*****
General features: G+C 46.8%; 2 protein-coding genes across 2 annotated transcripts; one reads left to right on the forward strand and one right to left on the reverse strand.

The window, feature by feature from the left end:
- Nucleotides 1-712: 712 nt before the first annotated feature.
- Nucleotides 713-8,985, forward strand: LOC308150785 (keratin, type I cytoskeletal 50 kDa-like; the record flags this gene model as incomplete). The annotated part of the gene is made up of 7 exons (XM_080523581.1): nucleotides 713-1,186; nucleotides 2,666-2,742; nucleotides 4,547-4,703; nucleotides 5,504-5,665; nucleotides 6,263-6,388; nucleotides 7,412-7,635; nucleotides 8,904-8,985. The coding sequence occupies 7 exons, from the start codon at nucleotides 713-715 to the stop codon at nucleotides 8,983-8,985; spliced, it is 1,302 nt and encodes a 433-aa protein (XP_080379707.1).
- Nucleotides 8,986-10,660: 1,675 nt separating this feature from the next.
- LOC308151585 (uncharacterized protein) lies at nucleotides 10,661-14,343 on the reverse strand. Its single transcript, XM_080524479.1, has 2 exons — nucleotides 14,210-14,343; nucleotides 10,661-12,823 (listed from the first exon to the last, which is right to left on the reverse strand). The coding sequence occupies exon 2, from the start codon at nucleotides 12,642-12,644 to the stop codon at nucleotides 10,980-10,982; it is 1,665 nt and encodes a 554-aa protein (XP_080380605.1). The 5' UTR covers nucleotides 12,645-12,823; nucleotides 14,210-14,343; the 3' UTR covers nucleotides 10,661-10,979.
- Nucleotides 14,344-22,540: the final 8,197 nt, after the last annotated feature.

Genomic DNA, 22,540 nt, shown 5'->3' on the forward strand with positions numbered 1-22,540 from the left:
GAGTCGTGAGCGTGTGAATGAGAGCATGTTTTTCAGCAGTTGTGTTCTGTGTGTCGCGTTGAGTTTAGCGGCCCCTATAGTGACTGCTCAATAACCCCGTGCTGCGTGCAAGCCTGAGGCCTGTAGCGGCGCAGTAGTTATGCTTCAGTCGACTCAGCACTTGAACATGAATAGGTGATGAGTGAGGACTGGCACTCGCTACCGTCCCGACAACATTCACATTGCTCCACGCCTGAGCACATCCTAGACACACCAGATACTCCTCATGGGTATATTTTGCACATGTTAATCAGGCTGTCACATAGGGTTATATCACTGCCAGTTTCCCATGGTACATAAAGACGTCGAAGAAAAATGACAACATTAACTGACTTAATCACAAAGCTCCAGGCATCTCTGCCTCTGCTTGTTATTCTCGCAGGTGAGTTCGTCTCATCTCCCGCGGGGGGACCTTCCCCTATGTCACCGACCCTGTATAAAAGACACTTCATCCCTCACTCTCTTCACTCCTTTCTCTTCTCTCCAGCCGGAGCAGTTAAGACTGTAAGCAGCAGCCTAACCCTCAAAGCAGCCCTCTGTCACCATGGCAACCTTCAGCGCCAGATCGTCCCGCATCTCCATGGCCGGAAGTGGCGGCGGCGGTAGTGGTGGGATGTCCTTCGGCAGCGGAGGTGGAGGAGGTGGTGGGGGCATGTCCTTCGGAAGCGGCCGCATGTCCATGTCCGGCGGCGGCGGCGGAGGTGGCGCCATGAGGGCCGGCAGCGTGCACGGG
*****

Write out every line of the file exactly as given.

General features: G+C 46.8%; 2 protein-coding genes across 2 annotated transcripts; one reads left to right on the forward strand and one right to left on the reverse strand.

The window, feature by feature from the left end:
- Nucleotides 1-712: 712 nt before the first annotated feature.
- Nucleotides 713-8,985, forward strand: LOC308150785 (keratin, type I cytoskeletal 50 kDa-like; the record flags this gene model as incomplete). The annotated part of the gene is made up of 7 exons (XM_080523581.1): nucleotides 713-1,186; nucleotides 2,666-2,742; nucleotides 4,547-4,703; nucleotides 5,504-5,665; nucleotides 6,263-6,388; nucleotides 7,412-7,635; nucleotides 8,904-8,985. The coding sequence occupies 7 exons, from the start codon at nucleotides 713-715 to the stop codon at nucleotides 8,983-8,985; spliced, it is 1,302 nt and encodes a 433-aa protein (XP_080379707.1).
- Nucleotides 8,986-10,660: 1,675 nt separating this feature from the next.
- LOC308151585 (uncharacterized protein) lies at nucleotides 10,661-14,343 on the reverse strand. Its single transcript, XM_080524479.1, has 2 exons — nucleotides 14,210-14,343; nucleotides 10,661-12,823 (listed from the first exon to the last, which is right to left on the reverse strand). The coding sequence occupies exon 2, from the start codon at nucleotides 12,642-12,644 to the stop codon at nucleotides 10,980-10,982; it is 1,665 nt and encodes a 554-aa protein (XP_080380605.1). The 5' UTR covers nucleotides 12,645-12,823; nucleotides 14,210-14,343; the 3' UTR covers nucleotides 10,661-10,979.
- Nucleotides 14,344-22,540: the final 8,197 nt, after the last annotated feature.

Genomic DNA, 22,540 nt, shown 5'->3' on the forward strand with positions numbered 1-22,540 from the left:
GAGTCGTGAGCGTGTGAATGAGAGCATGTTTTTCAGCAGTTGTGTTCTGTGTGTCGCGTTGAGTTTAGCGGCCCCTATAGTGACTGCTCAATAACCCCGTGCTGCGTGCAAGCCTGAGGCCTGTAGCGGCGCAGTAGTTATGCTTCAGTCGACTCAGCACTTGAACATGAATAGGTGATGAGTGAGGACTGGCACTCGCTACCGTCCCGACAACATTCACATTGCTCCACGCCTGAGCACATCCTAGACACACCAGATACTCCTCATGGGTATATTTTGCACATGTTAATCAGGCTGTCACATAGGGTTATATCACTGCCAGTTTCCCATGGTACATAAAGACGTCGAAGAAAAATGACAACATTAACTGACTTAATCACAAAGCTCCAGGCATCTCTGCCTCTGCTTGTTATTCTCGCAGGTGAGTTCGTCTCATCTCCCGCGGGGGGACCTTCCCCTATGTCACCGACCCTGTATAAAAGACACTTCATCCCTCACTCTCTTCACTCCTTTCTCTTCTCTCCAGCCGGAGCAGTTAAGACTGTAAGCAGCAGCCTAACCCTCAAAGCAGCCCTCTGTCACCATGGCAACCTTCAGCGCCAGATCGTCCCGCATCTCCATGGCCGGAAGTGGCGGCGGCGGTAGTGGTGGGATGTCCTTCGGCAGCGGAGGTGGAGGAGGTGGTGGGGGCATGTCCTTCGGAAGCGGCCGCATGTCCATGTCCGGCGGCGGCGGCGGAGGTGGCGCCATGAGGGCCGGCAGCGTGCACGGG